Nik's Pr:YLF 640, 607 and 523 nm Laser Project

Above: YouTube Video. Below, article from Niklas Hammerstone’s web page. Nik, if you find this forum, please join with us.




The following cut and paste from: Diode pumped Pr:Ylf-Laser emitting at 640, 607 and 523nm. — Sci-Projects: Science and engineering at home!

Diode pumped Pr:Ylf-Laser emitting at 640, 607 and 523nm.

Only a few known laser materials are able to emit visible laserlight from visible pump light. One of those materials is the praseodymium ion (Pr3+), which is often doped into Yttrium-Lithium-Fluoride (Ylf) crystals. But Pr:Ylf is not only interesting due to this property. In the following article, I’ll walk you through what makes Pr:Ylf even more special and how one can use this material to make diode pumped solid state (DPSS) lasers emitting at different visible wavelengths with the exact same crystal.

Properties of Pr:Ylf

In order to understand the optical properties important for laser design, we need to look at its absorption and emission spectrum.

Absorption and emission spectrum of a-cut Pr:Ylf with doping concentration of 1 at.% [[OPTOGAMA]]

First of all, you can see that there is a very strong absorption peak at 444nm. Therefore, a pump source of this wavelength would be relatively efficient. This is great, because there exist 445nm laser diodes with several watts of optical powers available at very reasonable prices (see chapter Laser design). It is also apparent that Pr:Ylf has a lot of strong emission peaks, depending on polarization. So, not only can it be pumped with visible light and emit visible laserlight, but it can also support a multitude of lasing wavelengths! For example, high emission emission cross-sections at 607nm and 640nm promise high output powers at these wavelengths. There are also notable peaks at 480nm, 523nm, 692nm and 720nm, of which only the peak at 523nm will be of interest in this article. It is obvious that the peak at 523nm has a much smaller amplitude compared to the two peaks mentioned above, so we would expect less output power at this wavelength.

Lastly, we can see that the properties are polarization dependent, so we will have to keep the relative alignment (“roll”) of the pump and the crystal in mind.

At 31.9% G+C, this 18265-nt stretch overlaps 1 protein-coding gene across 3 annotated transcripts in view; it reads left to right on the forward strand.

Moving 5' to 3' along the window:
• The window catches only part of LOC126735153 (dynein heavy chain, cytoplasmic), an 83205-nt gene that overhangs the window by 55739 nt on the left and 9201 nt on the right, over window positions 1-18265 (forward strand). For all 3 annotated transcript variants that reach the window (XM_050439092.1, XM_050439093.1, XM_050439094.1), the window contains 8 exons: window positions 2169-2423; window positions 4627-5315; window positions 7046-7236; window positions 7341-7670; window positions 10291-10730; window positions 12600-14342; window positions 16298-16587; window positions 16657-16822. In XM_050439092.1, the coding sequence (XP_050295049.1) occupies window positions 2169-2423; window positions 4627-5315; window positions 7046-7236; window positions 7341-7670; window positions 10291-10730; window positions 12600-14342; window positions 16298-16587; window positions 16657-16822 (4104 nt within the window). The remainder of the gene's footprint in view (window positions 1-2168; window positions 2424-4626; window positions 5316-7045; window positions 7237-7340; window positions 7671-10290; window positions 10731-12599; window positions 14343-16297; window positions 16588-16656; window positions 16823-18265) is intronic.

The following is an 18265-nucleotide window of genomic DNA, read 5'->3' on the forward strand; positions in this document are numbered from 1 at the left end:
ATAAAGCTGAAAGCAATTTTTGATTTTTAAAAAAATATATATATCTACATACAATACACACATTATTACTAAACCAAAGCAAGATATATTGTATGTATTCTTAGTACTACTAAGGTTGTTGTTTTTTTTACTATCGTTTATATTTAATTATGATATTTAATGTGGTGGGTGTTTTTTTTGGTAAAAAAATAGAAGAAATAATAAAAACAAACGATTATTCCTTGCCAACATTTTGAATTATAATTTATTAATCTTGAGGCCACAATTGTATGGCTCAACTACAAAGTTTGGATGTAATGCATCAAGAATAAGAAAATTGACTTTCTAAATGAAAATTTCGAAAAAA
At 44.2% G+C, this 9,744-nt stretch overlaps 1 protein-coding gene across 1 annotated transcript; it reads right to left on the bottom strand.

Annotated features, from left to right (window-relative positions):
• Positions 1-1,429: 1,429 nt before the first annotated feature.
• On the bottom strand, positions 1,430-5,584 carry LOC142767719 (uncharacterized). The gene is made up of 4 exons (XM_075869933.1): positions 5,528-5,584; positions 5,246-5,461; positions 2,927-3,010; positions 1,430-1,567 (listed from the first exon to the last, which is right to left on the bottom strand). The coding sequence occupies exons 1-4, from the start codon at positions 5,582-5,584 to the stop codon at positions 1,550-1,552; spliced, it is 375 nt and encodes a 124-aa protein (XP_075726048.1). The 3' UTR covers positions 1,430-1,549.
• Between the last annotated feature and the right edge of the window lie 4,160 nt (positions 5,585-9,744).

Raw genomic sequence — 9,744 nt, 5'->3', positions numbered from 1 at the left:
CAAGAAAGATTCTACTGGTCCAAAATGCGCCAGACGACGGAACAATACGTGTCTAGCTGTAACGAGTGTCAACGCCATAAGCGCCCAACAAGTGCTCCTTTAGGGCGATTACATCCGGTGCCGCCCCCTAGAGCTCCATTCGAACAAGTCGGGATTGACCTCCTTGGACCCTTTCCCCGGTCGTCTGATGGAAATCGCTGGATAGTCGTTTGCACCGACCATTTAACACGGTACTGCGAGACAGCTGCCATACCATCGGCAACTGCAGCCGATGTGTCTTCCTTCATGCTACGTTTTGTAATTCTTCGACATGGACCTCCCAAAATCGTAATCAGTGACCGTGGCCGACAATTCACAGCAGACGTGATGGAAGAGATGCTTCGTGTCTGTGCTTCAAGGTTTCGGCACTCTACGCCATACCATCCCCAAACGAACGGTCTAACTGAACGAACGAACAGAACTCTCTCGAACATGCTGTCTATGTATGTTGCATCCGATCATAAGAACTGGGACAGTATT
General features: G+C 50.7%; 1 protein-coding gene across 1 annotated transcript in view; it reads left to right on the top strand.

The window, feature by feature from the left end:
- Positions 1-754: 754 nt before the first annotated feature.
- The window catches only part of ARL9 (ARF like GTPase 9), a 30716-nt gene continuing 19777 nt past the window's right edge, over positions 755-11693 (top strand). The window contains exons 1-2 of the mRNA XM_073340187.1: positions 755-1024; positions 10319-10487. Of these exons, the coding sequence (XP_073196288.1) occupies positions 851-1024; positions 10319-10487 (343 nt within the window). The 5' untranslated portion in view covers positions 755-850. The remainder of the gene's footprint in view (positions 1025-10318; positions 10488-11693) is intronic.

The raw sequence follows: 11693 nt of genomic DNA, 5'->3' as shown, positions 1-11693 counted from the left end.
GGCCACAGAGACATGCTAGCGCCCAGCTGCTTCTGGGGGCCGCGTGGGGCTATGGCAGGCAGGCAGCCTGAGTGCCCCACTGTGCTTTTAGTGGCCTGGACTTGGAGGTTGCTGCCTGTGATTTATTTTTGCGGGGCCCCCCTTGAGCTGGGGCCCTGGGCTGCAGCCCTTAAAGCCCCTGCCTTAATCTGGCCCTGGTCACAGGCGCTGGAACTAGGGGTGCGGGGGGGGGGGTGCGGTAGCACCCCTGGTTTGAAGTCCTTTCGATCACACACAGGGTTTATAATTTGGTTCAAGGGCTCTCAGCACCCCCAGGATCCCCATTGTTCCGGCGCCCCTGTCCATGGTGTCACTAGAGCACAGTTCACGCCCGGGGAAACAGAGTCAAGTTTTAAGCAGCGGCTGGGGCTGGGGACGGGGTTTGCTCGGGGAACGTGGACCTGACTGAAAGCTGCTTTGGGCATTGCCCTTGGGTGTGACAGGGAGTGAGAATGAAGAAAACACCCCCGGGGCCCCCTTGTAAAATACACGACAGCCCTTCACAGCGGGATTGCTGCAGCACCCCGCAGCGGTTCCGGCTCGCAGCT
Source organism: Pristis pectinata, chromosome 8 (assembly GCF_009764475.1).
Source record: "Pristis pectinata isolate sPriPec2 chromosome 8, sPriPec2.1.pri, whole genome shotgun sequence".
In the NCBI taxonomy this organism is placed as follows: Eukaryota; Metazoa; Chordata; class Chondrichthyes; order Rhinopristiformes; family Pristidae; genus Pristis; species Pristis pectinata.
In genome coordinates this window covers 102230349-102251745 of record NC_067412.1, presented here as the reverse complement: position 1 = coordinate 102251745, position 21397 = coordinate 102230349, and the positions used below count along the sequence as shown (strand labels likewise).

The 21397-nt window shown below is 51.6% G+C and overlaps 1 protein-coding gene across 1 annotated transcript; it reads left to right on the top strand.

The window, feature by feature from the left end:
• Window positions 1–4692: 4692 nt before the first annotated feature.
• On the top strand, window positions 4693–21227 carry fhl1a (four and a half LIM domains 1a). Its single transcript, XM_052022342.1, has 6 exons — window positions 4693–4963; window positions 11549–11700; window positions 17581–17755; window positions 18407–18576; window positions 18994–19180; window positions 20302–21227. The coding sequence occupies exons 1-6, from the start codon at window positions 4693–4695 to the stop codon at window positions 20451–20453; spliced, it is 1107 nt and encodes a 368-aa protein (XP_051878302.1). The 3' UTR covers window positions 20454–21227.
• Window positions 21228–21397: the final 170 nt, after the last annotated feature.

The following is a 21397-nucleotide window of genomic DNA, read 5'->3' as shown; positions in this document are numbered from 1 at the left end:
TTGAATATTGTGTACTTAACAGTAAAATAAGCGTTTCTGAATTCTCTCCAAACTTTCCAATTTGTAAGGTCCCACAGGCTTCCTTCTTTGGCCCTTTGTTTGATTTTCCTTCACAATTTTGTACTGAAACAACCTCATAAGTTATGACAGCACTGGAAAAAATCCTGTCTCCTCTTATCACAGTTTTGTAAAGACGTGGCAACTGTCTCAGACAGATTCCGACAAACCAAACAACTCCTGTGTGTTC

Laser design

Going from these properties, we now need to design the pumping source and the laser resonator. Lets start with the resonator, since the pumping source depends on how the resonator is set up.

The resonator

The resonator is the core of any laser. It allows the photons to pass through the excited laser material multiple times, getting amplified each time. There are multiple ways to combine plane, concave and even convex mirrors with each other to make different resonator types with different properties. In this case I chose a hemispheric resonator, which means it consists of one plane (HR, high reflectivity) and one concave (OC, output coupler) mirror. This resonator type is optically quite stable and allows for slight misalignments in the HR mirror without losing resonance. In this article about a DPSS ruby laser I already described this in detail. In order to get sufficient feedback in the resonator, the reflectivities of the mirrors need to be quite high. For the output coupler for the 640nm line (I’ll talk about the other wavelengths further down the article), a reflectivity of about 99% @640nm is used. Transmission values of about 1% for the OC are quite common in the world of continuous wave DPSS lasers. The HR needs to be as reflective for the laser wavelength as possible. Since the crystal I used (2x2x6mm, 0.8% doping), is only polished at the longitudinal faces, the only reasonable pumping method is end-pumping: The pumplight will be focussed into the crystal through the plane HR mirror and excite the laser medium this way. Therefore, the HR mirror must also be quite transparent to the pumping wavelength, in this case 444nm. Both of the mirrors must be mounted in adjustable kinematic mirror mounts. The alignment of the crystal is not as critical since its faces are very parallel to each other, so it will be fixed to a simple metal mount.